Review: The Two of Us by Andy Jones

Friday 20 February 2015
Title: The Two of Us
Author: Andy Jones
Publisher: Simon & Schuster
Publication Date: 12th February 2015
Pages: 464
ISBN: 9781471142444
Source: Review Copy
Rating: 3.5/5
Purchase: Amazon
Falling in love is the easy part. What matters most is what happens next...

Fisher and Ivy have been an item for a whole nineteen days. And they just know they are meant to be together. The fact that they know little else about each other is a minor detail. Over the course of twelve months, in which their lives will change forever, Fisher and Ivy discover that falling in love is one thing, but staying there is an entirely different story.

The Two of Us is a charming, honest and heart-breaking novel about life, love, and the importance of taking neither one for granted.

One Day, Us and The Rosie Project are the three main books The Two of Us is being compared to, none of which I have read, nor have I ever felt compelled to. When I was contacted about reviewing The Two of Us though, my interest was certainly piqued, and it arrived with a rather professional looking envelope with a letter inside about how much Simon & Schuster love the book, it's certainly being hyped up by S&S and whilst it is easy to understand why, I'm perhaps not as crazy about this book as other people have been. That said, I did really enjoy it.

The story is a little bit slow in the beginning, had it not been for Fisher I might not have carried on, but he is written in such a believable way that I found it impossible not to like him with his witty observations and I found his thoughts and emotions incredibly realistic. Fisher is a man, but he almost has to become one again over the course of this novel. Getting only Fisher's point of view meant at times it was easy to see Ivy as a little selfish, but a lot of the time we don't actually know what she's thinking, only what Fisher himself thinks she thinks (if that makes sense) and at times it would have been nice to hear her side of things. Perhaps I might have found her less annoying had that been the case.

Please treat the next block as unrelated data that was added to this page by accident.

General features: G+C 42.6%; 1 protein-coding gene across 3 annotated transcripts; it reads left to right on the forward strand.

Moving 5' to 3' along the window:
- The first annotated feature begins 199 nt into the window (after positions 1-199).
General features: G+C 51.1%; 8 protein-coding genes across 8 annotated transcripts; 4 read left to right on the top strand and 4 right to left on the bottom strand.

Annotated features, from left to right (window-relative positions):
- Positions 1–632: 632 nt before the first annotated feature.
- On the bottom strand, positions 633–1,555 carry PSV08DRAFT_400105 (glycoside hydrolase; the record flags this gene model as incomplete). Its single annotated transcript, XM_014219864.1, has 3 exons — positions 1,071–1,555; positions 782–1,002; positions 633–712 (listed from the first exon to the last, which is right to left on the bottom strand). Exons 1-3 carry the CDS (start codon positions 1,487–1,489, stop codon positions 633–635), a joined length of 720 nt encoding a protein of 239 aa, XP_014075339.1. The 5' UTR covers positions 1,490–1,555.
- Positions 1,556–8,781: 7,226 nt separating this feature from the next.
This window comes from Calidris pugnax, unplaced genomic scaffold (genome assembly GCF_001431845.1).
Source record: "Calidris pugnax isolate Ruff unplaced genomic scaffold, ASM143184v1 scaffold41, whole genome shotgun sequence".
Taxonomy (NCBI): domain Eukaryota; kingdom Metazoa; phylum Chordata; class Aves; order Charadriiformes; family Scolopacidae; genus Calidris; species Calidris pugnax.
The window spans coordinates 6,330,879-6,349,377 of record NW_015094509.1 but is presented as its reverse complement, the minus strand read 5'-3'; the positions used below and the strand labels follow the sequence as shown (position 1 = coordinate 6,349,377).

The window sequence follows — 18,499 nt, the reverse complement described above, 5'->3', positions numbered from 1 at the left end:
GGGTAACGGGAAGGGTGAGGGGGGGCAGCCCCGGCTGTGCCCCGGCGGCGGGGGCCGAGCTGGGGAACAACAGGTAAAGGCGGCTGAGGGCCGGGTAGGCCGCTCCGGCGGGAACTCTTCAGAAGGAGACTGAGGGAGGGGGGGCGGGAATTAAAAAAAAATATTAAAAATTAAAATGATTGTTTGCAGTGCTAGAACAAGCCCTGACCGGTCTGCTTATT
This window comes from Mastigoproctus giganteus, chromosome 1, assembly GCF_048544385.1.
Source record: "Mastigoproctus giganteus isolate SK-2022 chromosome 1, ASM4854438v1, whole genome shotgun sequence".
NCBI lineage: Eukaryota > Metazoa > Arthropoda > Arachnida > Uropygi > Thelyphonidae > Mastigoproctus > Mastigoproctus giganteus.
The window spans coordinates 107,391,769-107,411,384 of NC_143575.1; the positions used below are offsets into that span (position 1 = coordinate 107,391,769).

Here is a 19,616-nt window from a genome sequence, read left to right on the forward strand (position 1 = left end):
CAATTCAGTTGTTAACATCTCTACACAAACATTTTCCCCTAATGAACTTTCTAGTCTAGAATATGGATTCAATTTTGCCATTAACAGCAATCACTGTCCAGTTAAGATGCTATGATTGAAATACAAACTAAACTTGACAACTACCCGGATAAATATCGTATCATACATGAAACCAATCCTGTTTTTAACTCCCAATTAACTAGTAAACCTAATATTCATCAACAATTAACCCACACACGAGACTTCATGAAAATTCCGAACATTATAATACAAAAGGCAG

It also took me a long time to really believe in this couple, after the lovey dovey opening, the couple are hit with somewhat of a bombshell. It seems a shame to spoil it as others have, but it's a pretty big one and it starts off a number of huge events for the couple over the course of the book. Whilst it's nothing all that original, it's what Andy Jones then does with the story, whether with the twists he brings to the novel or the actions of his characters, that was the turning point in this book for me, and I became fully invested in the lives of the characters. The rather slow beginning was totally worth it for what was delivered in the second half.

One of my favourite characters was El. El is Fisher's best friend, and he has Huntington's disease. I think El was more of a favourite than Fisher and Ivy if I'm honest. He was written in a very believable way, bringing such humour and laughter to the book despite the fact that he was dying, but there were also some incredibly emotional moments as well. When we first met El I thought 'oh here we go, I can totally see what's going to happen here', yet I was only half right and I'm glad I wasn't fully right as it I just don't think it would have fit these characters. In the end it was a very touching ending. All the way through it was one of those where you wish some miracle cure will be found. The friendship between El and Fisher was one of my favourite parts of the book.

Despite the low rating I did enjoy The Two of Us, and would recommend that others pick it up. Andy Jones is a wonderful writer, and I would definitely read another of his books in the future. What's interesting is this book appeals to both men and women, I don't really know what genre I would put it under if somebody asked me, probably because I have never read a book like this before (and because I read a book because I might enjoy it, not because of who it's aimed at). Readers will take different things from the book, depending on their age, gender and experience in life so far, and it's definitely a book that many a book club could spend an hour or two discussing.


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